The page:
Medical Ethics and the Clinical Curriculum: A Case Study
Yudkin, John S.
Journal of Medical Ethics. 1987 Sep; 13(3): 144-149.
There are very few medical ethics courses in British medical schools which are a formal part of the clinical curriculum. Such a programme is described in the following, along with the way in which the long-term curriculum committee of the University College and Middlesex Hospital Joint Medical School was persuaded to make it compulsory for first-year students. Pedagogical lessons which have been learned in its planning and implementation are outlined and teaching materials are included concerning student and course assessment which should be useful for others engaged in similar work. Finally, some of the institutional obstacles facing such attempts are discussed, particularly problems concerning timetabling, different types of opposition and the consequent importance of building alliances among clinical teaching staff.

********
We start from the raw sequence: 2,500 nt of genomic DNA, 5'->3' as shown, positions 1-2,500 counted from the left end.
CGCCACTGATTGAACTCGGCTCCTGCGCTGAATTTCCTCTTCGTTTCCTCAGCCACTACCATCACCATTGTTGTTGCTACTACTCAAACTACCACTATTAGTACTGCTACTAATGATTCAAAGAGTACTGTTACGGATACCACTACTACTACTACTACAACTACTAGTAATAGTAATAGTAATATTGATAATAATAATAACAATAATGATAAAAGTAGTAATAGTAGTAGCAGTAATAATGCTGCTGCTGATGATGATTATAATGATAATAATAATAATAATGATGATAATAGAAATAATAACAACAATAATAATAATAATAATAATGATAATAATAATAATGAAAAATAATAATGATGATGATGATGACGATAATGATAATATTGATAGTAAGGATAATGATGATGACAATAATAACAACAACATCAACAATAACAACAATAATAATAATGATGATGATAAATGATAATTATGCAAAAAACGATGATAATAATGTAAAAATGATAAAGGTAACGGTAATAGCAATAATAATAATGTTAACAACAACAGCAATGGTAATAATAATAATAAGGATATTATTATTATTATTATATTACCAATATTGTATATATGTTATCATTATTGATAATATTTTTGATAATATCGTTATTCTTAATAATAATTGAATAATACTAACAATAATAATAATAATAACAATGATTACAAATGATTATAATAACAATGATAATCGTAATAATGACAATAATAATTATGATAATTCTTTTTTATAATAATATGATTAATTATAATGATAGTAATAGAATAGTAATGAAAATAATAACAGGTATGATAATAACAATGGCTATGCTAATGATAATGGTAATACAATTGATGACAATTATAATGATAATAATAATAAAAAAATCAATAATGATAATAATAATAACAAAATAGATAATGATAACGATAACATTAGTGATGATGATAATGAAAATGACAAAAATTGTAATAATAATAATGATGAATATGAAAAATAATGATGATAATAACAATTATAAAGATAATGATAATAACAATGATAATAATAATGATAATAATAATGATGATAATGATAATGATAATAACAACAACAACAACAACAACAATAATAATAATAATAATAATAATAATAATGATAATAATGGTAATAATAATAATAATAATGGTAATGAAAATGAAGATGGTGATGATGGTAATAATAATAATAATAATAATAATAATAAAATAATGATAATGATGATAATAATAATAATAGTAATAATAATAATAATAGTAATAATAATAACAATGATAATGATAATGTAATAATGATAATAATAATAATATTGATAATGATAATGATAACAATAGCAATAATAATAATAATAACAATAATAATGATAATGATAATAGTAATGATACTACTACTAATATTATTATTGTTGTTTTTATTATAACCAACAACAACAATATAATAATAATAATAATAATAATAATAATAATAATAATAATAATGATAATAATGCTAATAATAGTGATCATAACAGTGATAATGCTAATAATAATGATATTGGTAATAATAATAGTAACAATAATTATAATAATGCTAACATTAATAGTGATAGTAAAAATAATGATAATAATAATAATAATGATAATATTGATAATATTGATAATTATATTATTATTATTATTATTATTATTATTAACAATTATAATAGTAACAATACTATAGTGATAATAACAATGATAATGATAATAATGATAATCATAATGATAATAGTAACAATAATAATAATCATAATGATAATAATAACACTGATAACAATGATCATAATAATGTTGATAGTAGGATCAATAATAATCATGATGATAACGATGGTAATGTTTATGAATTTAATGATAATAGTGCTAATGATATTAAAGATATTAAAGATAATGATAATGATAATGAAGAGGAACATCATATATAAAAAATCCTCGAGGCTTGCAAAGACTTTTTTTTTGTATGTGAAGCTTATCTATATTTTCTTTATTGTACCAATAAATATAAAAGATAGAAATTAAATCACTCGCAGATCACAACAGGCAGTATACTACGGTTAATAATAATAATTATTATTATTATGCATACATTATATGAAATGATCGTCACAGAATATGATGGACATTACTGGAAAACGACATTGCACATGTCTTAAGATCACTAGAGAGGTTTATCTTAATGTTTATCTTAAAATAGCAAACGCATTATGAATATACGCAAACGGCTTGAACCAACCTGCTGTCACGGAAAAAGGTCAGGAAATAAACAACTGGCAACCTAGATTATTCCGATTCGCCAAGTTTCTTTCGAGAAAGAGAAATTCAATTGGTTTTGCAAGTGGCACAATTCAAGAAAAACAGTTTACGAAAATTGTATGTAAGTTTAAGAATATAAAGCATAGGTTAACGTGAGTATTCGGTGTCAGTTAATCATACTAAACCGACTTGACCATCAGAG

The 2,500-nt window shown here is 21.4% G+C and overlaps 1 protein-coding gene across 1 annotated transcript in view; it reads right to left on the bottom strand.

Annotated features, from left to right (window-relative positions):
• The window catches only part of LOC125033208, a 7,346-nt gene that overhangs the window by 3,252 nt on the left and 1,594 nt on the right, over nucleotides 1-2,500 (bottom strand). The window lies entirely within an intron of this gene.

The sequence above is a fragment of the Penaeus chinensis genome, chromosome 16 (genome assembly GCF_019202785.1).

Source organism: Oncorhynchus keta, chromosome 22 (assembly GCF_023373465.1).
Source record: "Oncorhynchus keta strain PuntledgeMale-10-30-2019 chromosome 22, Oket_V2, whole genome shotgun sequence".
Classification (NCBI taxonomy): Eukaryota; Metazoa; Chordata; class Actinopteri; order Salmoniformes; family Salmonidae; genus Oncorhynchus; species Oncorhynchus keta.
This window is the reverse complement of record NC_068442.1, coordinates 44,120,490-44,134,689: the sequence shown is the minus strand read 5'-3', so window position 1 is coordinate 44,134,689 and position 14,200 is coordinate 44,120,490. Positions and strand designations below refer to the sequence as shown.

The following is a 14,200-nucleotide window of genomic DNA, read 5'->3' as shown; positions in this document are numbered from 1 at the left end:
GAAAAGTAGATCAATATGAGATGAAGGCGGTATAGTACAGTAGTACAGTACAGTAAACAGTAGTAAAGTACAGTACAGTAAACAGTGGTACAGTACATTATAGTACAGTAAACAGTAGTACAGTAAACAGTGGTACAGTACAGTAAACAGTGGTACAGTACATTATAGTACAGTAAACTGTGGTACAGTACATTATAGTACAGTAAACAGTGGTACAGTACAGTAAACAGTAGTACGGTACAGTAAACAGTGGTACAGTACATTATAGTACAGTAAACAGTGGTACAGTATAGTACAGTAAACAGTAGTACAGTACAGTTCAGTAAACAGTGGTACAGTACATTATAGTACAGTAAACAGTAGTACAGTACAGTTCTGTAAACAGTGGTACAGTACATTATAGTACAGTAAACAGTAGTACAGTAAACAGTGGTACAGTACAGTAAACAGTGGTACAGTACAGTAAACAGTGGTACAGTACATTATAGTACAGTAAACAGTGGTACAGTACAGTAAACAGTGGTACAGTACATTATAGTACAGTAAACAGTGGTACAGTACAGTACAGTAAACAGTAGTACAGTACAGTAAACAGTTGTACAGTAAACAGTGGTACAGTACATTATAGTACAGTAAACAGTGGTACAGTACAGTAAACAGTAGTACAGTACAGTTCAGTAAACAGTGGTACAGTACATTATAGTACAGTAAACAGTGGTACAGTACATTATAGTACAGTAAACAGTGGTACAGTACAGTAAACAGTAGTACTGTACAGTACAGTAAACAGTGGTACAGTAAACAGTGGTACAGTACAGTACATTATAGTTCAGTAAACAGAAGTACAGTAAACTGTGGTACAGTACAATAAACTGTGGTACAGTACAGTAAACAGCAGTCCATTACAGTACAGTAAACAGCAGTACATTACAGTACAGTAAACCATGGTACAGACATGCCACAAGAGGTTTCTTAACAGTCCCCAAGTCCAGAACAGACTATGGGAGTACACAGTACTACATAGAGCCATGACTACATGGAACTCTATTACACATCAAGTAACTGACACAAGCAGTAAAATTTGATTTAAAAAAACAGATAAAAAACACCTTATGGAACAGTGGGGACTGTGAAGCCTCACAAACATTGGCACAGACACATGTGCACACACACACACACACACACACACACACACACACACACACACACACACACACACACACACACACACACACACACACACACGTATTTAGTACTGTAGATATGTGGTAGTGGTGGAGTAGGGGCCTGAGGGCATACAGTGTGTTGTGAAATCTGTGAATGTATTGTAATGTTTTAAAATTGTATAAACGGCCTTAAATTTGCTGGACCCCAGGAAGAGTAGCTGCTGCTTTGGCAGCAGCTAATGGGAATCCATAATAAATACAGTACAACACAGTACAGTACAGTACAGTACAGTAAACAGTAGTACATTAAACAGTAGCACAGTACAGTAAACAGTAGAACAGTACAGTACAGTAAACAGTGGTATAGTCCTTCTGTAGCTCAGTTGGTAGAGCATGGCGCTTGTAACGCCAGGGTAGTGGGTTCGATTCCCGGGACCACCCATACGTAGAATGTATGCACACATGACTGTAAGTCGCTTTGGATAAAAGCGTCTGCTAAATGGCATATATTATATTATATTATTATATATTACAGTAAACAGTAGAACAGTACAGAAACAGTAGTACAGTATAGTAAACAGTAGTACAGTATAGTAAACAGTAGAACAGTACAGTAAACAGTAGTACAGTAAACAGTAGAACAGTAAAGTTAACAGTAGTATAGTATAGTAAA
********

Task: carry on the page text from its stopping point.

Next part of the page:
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Doyal, Len; Hurwitz, Brian; Yudkin, John S. (1987-09)
Interpreting Survival Rates for the Treatment of Decompensated Diabetes: Are We Saving Too Many Lives? Yudkin, John S.; Doyal, Len T.; Hurwitz, Brian S. (1987-11-21)Discussion of the case of a patient admitted to hospital with decompensated diabetes revealed a conflict in attitudes to resuscitation of the patient from that disorder and from cardiac arrest. A survey was sent to 200 ...
Interpreting Survival Rates for the Treatment of Decompensated Diabetes: Are We Saving Too Many Lives? Yudkin, John S.; Doyal, Len T.; and Hurwitz, Brian S. (1987-11-21)